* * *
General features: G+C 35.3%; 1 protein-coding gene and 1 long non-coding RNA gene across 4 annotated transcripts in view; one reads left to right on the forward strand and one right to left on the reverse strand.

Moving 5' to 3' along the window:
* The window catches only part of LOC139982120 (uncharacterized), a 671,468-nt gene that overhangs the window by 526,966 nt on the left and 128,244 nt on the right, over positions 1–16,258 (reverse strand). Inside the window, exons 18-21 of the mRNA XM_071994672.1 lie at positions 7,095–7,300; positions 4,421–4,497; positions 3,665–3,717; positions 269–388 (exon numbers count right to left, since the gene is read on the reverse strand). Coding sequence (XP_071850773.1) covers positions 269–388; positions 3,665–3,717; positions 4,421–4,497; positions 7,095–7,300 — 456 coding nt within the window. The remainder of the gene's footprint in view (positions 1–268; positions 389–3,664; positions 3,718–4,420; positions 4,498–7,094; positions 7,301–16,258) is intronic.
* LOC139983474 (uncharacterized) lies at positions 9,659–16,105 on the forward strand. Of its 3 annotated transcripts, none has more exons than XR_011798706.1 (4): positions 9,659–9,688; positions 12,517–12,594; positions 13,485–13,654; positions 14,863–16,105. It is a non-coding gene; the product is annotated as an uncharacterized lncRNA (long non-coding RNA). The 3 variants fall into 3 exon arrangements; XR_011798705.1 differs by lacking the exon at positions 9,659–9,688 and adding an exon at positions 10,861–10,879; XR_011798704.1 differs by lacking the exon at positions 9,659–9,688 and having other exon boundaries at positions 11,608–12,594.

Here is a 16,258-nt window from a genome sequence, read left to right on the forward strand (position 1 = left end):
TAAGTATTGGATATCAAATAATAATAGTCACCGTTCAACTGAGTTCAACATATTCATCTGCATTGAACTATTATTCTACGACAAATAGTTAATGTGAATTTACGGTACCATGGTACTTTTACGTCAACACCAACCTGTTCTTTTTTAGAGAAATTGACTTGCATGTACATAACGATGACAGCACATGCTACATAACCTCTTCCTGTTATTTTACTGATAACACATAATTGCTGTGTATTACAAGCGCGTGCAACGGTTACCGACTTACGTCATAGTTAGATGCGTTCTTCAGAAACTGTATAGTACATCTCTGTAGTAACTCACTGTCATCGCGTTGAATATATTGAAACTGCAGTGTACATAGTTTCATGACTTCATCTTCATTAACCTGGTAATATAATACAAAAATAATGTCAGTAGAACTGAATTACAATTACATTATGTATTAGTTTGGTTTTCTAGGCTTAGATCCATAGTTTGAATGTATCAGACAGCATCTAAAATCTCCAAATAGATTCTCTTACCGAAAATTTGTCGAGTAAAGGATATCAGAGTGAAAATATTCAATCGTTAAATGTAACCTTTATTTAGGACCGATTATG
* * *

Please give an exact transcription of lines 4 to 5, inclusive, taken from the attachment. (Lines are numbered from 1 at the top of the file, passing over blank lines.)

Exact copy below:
* LOC139983474 (uncharacterized) lies at positions 9,659–16,105 on the forward strand. Of its 3 annotated transcripts, none has more exons than XR_011798706.1 (4): positions 9,659–9,688; positions 12,517–12,594; positions 13,485–13,654; positions 14,863–16,105. It is a non-coding gene; the product is annotated as an uncharacterized lncRNA (long non-coding RNA). The 3 variants fall into 3 exon arrangements; XR_011798705.1 differs by lacking the exon at positions 9,659–9,688 and adding an exon at positions 10,861–10,879; XR_011798704.1 differs by lacking the exon at positions 9,659–9,688 and having other exon boundaries at positions 11,608–12,594.

Here is a 16,258-nt window from a genome sequence, read left to right on the forward strand (position 1 = left end):